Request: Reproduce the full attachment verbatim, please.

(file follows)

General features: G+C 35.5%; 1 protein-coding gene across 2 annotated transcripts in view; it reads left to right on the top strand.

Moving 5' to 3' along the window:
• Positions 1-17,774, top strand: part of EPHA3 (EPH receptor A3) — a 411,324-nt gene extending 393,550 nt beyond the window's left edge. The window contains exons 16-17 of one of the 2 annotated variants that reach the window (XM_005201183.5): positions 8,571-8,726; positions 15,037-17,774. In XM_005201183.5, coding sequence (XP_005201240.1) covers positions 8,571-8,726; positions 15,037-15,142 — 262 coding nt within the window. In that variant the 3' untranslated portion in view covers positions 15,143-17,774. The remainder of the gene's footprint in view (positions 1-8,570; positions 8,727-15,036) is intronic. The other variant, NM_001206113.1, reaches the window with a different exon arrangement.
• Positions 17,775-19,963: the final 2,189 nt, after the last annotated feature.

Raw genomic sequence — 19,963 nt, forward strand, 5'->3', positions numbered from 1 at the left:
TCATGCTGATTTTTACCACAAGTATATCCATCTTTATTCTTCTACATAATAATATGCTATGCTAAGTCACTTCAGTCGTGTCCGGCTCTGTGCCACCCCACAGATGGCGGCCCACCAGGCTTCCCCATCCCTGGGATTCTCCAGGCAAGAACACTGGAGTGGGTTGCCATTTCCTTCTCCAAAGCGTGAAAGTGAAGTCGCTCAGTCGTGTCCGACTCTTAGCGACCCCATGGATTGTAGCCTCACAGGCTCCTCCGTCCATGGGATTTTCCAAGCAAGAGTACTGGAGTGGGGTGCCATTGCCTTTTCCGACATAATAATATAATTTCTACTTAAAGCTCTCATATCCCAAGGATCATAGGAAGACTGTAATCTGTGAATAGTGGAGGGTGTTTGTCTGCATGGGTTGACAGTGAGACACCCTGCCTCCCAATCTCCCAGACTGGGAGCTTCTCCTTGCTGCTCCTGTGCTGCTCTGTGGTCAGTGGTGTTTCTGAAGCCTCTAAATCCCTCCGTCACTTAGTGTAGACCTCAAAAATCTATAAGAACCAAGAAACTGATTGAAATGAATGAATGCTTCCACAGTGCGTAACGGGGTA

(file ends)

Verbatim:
General features: G+C 35.5%; 1 protein-coding gene across 2 annotated transcripts in view; it reads left to right on the top strand.

Moving 5' to 3' along the window:
• Positions 1-17,774, top strand: part of EPHA3 (EPH receptor A3) — a 411,324-nt gene extending 393,550 nt beyond the window's left edge. The window contains exons 16-17 of one of the 2 annotated variants that reach the window (XM_005201183.5): positions 8,571-8,726; positions 15,037-17,774. In XM_005201183.5, coding sequence (XP_005201240.1) covers positions 8,571-8,726; positions 15,037-15,142 — 262 coding nt within the window. In that variant the 3' untranslated portion in view covers positions 15,143-17,774. The remainder of the gene's footprint in view (positions 1-8,570; positions 8,727-15,036) is intronic. The other variant, NM_001206113.1, reaches the window with a different exon arrangement.
• Positions 17,775-19,963: the final 2,189 nt, after the last annotated feature.

Raw genomic sequence — 19,963 nt, forward strand, 5'->3', positions numbered from 1 at the left:
TCATGCTGATTTTTACCACAAGTATATCCATCTTTATTCTTCTACATAATAATATGCTATGCTAAGTCACTTCAGTCGTGTCCGGCTCTGTGCCACCCCACAGATGGCGGCCCACCAGGCTTCCCCATCCCTGGGATTCTCCAGGCAAGAACACTGGAGTGGGTTGCCATTTCCTTCTCCAAAGCGTGAAAGTGAAGTCGCTCAGTCGTGTCCGACTCTTAGCGACCCCATGGATTGTAGCCTCACAGGCTCCTCCGTCCATGGGATTTTCCAAGCAAGAGTACTGGAGTGGGGTGCCATTGCCTTTTCCGACATAATAATATAATTTCTACTTAAAGCTCTCATATCCCAAGGATCATAGGAAGACTGTAATCTGTGAATAGTGGAGGGTGTTTGTCTGCATGGGTTGACAGTGAGACACCCTGCCTCCCAATCTCCCAGACTGGGAGCTTCTCCTTGCTGCTCCTGTGCTGCTCTGTGGTCAGTGGTGTTTCTGAAGCCTCTAAATCCCTCCGTCACTTAGTGTAGACCTCAAAAATCTATAAGAACCAAGAAACTGATTGAAATGAATGAATGCTTCCACAGTGCGTAACGGGGTA